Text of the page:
One of Germany’s leading twentieth-century artists, Max Beckmann created figurative paintings. Born 1884 in Leipzig, Germany, into a merchant family he was influenced by the First and Second World Wars, the political changes of the 1920s and 1930s, the rise of Naziism, his exile in Amsterdam and his emigration to the United States.
Between the years of 1915 to 1933, he worked primarily in Frankfurt-am-Main, where he taught at the Kunstgewerbeschule and traveled frequently to Paris and Berlin. His frustration and sadness with World War I are expressed in his work from 1918-23, during which Beckmann served as a medical orderly. During the 1920s he exhibited with the artists of the New Objectivity group, the “Neue Sachlichkeit.” From 1927-32, his work exhibits his success and public recognition, while serving as a professor at the State Art University (Stadelsches Kunstinstitut) in Frankfurt. After the Nazi regime took power he was fired. Labeled as a “cultural Bolshevik” and “degenerate artist” he left Germany in 1937 (until 1947) and was exiled to Holland. While in Amsterdam, he was quite prolific.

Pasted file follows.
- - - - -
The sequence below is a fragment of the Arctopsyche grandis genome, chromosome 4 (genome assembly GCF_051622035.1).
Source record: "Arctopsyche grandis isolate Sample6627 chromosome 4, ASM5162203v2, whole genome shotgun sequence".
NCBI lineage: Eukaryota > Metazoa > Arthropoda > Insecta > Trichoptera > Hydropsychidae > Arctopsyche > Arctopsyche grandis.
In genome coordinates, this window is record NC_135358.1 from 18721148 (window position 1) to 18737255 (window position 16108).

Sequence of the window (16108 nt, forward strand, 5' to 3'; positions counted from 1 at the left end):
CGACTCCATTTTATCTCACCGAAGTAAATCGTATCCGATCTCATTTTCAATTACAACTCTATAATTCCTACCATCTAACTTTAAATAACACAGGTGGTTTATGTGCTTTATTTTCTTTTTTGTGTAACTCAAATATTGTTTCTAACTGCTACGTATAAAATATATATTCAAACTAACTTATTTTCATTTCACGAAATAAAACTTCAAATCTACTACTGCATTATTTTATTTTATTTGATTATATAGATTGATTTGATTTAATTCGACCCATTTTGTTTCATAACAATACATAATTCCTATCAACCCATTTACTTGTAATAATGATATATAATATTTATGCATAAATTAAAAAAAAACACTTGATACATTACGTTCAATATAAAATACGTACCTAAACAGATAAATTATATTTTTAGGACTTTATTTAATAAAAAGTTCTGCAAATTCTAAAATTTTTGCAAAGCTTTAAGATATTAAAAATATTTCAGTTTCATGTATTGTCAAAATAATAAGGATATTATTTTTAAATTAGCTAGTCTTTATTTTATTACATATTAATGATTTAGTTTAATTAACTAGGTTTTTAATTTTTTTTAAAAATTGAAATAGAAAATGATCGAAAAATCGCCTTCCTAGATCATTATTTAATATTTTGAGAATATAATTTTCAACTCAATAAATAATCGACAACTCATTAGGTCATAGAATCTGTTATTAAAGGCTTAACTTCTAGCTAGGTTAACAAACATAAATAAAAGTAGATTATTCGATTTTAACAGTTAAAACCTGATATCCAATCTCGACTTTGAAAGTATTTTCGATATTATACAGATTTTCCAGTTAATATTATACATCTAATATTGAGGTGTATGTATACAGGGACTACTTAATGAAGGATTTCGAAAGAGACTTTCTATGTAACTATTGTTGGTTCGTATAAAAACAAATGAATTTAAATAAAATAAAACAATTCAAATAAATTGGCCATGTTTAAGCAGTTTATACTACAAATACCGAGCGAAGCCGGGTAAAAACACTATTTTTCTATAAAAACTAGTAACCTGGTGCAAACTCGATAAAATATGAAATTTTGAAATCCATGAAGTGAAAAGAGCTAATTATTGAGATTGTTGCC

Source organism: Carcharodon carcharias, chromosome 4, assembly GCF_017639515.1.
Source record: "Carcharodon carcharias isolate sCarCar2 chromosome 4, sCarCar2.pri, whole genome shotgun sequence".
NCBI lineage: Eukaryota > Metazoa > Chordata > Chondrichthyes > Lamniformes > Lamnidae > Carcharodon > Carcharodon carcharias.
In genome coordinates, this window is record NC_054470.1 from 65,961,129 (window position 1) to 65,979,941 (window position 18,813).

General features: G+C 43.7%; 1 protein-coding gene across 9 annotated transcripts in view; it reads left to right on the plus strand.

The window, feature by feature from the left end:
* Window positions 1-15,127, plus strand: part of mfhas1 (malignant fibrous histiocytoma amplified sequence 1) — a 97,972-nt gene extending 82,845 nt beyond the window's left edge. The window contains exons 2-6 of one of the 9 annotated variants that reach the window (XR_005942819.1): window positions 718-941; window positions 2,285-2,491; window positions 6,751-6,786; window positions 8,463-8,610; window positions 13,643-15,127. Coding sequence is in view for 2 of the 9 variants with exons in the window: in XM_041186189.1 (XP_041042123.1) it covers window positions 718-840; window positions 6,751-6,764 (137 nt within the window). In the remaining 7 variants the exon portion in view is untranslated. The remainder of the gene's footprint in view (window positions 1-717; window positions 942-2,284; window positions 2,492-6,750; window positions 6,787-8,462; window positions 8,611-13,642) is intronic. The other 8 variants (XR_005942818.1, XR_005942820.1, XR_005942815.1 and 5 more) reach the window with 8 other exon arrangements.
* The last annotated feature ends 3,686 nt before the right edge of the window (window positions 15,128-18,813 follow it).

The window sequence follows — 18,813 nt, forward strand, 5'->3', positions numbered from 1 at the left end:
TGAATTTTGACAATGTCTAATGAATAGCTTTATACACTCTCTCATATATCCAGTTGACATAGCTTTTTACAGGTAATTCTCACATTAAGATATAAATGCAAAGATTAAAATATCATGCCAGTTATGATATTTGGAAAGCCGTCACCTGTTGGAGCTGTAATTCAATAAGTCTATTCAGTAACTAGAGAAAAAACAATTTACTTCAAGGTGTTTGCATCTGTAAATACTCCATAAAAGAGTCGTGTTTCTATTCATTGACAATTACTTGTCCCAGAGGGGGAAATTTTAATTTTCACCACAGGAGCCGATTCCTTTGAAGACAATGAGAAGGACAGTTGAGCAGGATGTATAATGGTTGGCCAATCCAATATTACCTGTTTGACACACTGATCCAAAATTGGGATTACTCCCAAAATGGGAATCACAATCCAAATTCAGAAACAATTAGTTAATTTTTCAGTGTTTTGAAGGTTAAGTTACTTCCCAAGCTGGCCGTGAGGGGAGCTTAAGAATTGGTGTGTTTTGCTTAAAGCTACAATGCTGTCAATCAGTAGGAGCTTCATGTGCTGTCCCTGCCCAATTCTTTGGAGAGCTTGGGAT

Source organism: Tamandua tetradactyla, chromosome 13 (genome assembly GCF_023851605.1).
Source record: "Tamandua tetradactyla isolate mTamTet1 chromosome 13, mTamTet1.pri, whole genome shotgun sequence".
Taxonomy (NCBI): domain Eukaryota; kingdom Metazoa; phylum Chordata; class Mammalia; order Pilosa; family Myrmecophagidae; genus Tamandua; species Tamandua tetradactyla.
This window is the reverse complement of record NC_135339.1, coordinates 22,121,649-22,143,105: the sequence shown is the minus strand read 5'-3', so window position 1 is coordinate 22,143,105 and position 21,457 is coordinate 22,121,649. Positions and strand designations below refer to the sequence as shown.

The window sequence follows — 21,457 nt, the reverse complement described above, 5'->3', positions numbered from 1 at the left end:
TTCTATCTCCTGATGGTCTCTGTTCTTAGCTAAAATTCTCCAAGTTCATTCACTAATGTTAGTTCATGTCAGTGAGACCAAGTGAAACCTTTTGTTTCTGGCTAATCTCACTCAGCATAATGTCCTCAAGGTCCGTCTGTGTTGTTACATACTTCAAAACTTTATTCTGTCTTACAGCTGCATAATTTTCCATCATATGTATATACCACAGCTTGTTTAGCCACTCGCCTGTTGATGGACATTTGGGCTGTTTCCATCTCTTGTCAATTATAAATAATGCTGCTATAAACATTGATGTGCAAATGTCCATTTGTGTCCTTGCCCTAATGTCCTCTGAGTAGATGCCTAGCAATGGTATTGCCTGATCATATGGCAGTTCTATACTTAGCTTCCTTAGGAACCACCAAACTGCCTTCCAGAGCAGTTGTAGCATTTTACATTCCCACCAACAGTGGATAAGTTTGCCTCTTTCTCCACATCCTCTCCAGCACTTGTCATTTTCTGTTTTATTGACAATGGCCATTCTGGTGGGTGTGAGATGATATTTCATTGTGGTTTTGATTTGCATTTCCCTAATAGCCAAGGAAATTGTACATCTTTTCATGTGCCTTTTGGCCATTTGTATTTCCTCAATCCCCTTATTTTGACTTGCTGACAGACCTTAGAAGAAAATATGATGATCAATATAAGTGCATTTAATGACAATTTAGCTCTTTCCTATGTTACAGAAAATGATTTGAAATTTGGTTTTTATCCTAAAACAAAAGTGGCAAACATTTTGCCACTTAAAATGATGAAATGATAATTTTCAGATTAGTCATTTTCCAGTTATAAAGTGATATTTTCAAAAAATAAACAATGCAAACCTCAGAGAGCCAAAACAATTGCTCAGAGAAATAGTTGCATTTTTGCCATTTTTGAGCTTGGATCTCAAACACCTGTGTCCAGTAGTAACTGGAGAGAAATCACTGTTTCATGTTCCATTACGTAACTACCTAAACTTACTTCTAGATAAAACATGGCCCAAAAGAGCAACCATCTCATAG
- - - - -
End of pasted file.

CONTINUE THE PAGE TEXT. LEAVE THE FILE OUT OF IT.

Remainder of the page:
Beckmann spent the last three years of his life in the United States, studied in Weimar in the late 1940s and was in residence in St. Louis, Missouri.